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The Light of War and the Light of Peace

The Light of War and the Light of Peace

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There is a law about Chanukah I find moving and profound. Maimonides writes that “the command of Chanukah lights is very precious. One who lacks the money to buy lights should sell something, or if necessary borrow, so as to be able to fulfil the mitzvah.”

The question then arises, What if, on Friday afternoon, you find yourself with only one candle? What do you light it as—a Shabbat candle or a Chanukah one? It can’t be both. Logic suggests that you should light it as a Chanukah candle. After all, there is no law that you have to sell or borrow to light lights for Shabbat. Yet the law is that, if faced with such a choice, you light it as a Shabbat light. Why? Listen to Maimonides: “The Shabbat light takes priority because it symbolises shalom bayit, domestic peace. And great is peace because the entire Torah was given in order to make peace in the world.”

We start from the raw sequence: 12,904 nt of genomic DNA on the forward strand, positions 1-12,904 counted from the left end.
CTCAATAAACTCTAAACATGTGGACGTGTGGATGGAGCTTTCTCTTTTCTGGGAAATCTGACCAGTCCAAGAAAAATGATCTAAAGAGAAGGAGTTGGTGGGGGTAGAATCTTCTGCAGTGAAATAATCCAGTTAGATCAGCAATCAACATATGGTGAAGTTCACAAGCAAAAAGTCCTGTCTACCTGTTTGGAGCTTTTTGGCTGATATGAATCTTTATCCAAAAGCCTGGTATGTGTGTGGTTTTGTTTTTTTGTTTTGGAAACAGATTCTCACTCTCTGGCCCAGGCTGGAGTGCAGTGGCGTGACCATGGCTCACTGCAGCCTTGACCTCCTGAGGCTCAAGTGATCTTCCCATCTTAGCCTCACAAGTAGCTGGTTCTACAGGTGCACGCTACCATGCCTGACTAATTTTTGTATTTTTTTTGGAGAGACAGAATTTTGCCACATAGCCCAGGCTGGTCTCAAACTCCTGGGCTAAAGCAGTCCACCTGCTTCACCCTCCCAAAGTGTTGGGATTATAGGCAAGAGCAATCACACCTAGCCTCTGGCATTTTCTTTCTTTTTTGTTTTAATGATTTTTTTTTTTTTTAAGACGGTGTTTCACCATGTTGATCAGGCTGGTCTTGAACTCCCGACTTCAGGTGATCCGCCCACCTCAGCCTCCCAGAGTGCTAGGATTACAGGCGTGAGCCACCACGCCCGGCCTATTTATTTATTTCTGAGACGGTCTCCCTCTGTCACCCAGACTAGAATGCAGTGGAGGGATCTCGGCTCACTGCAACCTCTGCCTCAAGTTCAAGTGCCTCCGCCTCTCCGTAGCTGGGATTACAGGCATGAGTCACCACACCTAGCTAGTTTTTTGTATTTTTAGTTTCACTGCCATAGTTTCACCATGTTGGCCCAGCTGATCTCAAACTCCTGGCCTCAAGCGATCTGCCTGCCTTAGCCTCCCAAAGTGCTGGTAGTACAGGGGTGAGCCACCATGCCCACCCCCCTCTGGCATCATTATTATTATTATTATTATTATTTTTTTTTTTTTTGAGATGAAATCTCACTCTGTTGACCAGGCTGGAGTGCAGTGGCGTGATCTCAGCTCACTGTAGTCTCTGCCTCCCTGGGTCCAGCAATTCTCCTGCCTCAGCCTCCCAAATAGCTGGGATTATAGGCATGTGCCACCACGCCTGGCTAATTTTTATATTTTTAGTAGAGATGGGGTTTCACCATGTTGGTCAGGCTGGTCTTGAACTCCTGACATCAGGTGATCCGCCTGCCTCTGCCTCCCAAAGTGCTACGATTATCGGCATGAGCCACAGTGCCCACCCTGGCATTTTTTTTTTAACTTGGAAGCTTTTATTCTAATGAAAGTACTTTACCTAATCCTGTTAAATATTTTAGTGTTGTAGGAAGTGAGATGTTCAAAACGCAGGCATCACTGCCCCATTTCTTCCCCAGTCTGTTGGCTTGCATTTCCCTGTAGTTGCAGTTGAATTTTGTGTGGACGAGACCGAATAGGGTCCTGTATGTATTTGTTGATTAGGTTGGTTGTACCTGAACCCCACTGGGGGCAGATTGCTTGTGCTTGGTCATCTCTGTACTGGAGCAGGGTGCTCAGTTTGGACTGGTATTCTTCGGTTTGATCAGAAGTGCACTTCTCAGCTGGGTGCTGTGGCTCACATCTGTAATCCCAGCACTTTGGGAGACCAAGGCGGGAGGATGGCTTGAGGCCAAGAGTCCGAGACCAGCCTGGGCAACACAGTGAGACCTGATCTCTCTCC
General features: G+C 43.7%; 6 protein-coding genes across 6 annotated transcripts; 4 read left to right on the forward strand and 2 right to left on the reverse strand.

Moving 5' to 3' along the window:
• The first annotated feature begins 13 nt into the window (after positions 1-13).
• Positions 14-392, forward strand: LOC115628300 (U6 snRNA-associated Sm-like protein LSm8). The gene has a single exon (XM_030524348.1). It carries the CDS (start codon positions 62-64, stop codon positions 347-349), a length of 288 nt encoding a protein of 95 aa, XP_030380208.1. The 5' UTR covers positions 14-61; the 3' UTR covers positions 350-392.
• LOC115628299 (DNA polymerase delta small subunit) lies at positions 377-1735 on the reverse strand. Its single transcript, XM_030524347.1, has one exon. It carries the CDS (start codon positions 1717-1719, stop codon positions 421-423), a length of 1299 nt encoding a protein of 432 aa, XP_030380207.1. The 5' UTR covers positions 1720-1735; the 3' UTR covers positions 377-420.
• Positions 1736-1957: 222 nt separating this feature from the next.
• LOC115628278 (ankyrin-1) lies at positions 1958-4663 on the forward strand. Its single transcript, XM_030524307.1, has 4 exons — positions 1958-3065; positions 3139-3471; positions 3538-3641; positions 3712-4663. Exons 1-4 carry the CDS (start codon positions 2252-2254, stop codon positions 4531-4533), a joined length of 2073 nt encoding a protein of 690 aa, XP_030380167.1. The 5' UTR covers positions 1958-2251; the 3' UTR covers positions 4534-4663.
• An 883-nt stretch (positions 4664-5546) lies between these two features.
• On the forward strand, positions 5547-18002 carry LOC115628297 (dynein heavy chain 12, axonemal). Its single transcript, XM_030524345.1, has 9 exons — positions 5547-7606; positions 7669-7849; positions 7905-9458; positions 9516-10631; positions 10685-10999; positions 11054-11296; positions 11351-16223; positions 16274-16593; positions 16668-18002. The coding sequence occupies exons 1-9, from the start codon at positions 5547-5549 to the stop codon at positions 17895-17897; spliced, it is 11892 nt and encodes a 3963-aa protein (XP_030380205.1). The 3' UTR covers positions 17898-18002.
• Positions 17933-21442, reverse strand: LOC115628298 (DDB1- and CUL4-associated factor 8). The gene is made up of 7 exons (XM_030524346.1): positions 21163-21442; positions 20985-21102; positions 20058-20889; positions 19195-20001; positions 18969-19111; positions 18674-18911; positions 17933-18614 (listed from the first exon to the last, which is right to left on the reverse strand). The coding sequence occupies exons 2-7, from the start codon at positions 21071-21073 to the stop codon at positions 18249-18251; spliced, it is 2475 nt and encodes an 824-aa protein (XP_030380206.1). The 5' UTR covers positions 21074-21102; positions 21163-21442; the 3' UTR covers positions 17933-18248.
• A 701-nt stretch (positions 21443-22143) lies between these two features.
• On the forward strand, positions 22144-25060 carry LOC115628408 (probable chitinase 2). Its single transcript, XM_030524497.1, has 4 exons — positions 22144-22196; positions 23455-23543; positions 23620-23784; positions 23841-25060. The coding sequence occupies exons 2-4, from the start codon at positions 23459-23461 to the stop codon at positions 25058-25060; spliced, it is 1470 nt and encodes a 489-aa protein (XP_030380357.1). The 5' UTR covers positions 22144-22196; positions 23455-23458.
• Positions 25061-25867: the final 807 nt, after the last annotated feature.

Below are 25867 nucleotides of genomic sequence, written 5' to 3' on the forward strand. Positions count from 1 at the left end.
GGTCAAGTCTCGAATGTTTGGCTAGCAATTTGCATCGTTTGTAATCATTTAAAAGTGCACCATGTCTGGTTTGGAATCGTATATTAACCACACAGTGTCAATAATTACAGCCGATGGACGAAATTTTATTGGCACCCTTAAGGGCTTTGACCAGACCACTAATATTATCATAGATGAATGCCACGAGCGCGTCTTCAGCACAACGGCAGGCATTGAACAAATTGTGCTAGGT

Consider: Chanukah commemorates one of the greatest military victories in Jewish history. Yet Jewish law rules that if we can only light one candle — the Shabbat light takes precedence, because in Judaism the greatest military victory takes second place to peace in the home. Why did Judaism, alone among the civilizations of the ancient world, survive? Because it valued the home more than the battlefield, marriage more than military grandeur, and children more than generals. Peace in the home mattered to our ancestors more than the greatest military victory.

So as we celebrate Chanukah, spare a thought for the real victory, which was not military but spiritual. Jews were the people who valued marriage, the home, and peace between husband and wife, above the highest glory on the battlefield. In Judaism, the light of peace takes precedence over the light of war.

Rabbi Jonathan Sacks is the former Chief Rabbi of Great Britain and the British Commonwealth. To read more writings and teachings by Lord Rabbi Jonathan Sacks, or to join his e‑mail list, please visit www.rabbisacks.org.
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